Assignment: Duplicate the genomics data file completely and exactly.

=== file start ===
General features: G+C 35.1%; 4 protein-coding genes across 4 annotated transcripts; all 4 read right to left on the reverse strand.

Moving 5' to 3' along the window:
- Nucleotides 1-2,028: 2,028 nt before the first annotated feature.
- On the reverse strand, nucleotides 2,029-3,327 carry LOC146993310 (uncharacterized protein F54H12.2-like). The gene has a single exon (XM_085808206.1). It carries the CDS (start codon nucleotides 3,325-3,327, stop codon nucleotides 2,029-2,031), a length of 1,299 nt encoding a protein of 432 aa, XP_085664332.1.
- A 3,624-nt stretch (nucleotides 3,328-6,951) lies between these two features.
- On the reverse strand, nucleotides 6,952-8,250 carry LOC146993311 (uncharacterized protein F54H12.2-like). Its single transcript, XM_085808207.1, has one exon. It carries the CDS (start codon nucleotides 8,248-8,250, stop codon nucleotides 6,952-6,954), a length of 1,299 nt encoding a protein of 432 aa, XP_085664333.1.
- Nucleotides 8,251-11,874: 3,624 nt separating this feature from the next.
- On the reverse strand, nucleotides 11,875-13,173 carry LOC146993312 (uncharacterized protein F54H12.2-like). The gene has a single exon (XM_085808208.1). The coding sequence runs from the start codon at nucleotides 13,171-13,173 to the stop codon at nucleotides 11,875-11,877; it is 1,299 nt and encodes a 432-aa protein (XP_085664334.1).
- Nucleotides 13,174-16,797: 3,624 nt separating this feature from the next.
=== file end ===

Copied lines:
General features: G+C 35.1%; 4 protein-coding genes across 4 annotated transcripts; all 4 read right to left on the reverse strand.

Moving 5' to 3' along the window:
- Nucleotides 1-2,028: 2,028 nt before the first annotated feature.
- On the reverse strand, nucleotides 2,029-3,327 carry LOC146993310 (uncharacterized protein F54H12.2-like). The gene has a single exon (XM_085808206.1). It carries the CDS (start codon nucleotides 3,325-3,327, stop codon nucleotides 2,029-2,031), a length of 1,299 nt encoding a protein of 432 aa, XP_085664332.1.
- A 3,624-nt stretch (nucleotides 3,328-6,951) lies between these two features.
- On the reverse strand, nucleotides 6,952-8,250 carry LOC146993311 (uncharacterized protein F54H12.2-like). Its single transcript, XM_085808207.1, has one exon. It carries the CDS (start codon nucleotides 8,248-8,250, stop codon nucleotides 6,952-6,954), a length of 1,299 nt encoding a protein of 432 aa, XP_085664333.1.
- Nucleotides 8,251-11,874: 3,624 nt separating this feature from the next.
- On the reverse strand, nucleotides 11,875-13,173 carry LOC146993312 (uncharacterized protein F54H12.2-like). The gene has a single exon (XM_085808208.1). The coding sequence runs from the start codon at nucleotides 13,171-13,173 to the stop codon at nucleotides 11,875-11,877; it is 1,299 nt and encodes a 432-aa protein (XP_085664334.1).
- Nucleotides 13,174-16,797: 3,624 nt separating this feature from the next.